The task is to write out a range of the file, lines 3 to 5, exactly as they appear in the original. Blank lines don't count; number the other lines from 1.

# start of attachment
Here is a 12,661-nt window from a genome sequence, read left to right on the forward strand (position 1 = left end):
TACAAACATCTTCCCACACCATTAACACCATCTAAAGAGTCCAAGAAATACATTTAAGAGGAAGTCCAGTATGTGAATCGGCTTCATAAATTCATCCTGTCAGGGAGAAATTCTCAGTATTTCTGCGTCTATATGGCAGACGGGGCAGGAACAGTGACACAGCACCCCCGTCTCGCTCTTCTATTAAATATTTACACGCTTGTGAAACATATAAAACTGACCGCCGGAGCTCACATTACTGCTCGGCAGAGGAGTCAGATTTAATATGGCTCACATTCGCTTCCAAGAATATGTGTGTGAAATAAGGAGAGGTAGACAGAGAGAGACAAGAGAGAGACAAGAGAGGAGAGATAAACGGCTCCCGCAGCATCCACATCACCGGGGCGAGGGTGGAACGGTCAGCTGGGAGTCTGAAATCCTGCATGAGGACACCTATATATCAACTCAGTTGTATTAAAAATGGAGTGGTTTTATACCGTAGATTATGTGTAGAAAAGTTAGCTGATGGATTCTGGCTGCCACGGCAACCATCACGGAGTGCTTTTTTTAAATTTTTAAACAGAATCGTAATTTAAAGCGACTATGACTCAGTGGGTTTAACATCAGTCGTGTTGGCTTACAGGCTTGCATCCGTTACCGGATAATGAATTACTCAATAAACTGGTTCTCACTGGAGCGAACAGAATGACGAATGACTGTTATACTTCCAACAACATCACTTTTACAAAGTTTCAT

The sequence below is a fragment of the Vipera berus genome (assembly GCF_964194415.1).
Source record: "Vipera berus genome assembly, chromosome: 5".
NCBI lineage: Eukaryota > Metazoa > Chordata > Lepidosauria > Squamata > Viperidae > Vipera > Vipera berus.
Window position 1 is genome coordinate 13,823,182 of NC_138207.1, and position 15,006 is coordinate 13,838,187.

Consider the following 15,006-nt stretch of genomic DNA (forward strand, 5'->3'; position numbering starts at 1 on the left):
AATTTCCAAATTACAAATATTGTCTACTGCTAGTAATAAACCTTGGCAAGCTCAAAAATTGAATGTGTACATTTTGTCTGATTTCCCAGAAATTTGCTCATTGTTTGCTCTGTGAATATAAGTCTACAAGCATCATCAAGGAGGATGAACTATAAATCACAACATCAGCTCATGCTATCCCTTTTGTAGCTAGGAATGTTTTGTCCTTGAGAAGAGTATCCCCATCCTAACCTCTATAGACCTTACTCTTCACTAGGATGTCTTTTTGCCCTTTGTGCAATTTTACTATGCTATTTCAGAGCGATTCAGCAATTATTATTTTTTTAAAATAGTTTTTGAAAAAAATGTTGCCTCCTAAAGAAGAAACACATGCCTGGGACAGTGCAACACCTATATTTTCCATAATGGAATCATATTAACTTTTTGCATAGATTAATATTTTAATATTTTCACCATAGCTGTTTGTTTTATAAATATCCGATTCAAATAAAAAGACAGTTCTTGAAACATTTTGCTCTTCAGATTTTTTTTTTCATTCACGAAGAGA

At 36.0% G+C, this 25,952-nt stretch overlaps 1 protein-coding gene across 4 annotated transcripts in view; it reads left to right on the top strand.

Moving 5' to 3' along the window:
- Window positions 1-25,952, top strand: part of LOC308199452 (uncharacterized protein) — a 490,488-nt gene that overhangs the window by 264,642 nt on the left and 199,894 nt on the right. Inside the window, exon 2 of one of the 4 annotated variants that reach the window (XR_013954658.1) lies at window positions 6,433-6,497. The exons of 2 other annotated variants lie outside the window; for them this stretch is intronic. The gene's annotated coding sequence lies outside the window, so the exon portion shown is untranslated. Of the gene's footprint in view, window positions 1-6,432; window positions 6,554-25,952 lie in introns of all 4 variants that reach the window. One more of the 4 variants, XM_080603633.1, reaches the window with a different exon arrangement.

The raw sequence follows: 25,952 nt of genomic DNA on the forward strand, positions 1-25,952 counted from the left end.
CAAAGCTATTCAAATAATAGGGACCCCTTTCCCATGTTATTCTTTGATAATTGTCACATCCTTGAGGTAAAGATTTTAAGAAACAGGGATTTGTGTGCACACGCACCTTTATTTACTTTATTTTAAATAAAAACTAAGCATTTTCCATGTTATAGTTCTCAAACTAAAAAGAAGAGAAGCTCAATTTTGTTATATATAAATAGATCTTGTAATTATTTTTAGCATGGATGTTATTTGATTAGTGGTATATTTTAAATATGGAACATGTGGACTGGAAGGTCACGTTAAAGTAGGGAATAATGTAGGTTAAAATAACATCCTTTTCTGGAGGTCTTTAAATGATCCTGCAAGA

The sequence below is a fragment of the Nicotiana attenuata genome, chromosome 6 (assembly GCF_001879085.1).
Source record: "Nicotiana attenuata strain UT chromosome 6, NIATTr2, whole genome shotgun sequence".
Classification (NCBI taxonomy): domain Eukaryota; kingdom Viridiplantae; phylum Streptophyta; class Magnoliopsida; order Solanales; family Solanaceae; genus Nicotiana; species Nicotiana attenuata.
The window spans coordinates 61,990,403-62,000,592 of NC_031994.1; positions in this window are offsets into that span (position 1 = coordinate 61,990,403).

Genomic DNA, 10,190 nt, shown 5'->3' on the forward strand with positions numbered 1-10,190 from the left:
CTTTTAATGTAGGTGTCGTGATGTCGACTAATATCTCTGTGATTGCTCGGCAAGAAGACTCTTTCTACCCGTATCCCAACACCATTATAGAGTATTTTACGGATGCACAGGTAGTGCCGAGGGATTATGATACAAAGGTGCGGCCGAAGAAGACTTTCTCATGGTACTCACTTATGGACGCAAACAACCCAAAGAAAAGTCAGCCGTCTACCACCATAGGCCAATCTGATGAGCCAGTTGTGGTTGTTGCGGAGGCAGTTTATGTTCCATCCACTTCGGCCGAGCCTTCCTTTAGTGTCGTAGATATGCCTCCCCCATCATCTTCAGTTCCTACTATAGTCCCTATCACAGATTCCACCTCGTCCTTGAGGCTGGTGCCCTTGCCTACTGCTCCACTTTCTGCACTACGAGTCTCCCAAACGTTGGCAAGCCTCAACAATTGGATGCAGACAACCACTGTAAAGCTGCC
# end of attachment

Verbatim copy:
The sequence below is a fragment of the Vipera berus genome (assembly GCF_964194415.1).
Source record: "Vipera berus genome assembly, chromosome: 5".
NCBI lineage: Eukaryota > Metazoa > Chordata > Lepidosauria > Squamata > Viperidae > Vipera > Vipera berus.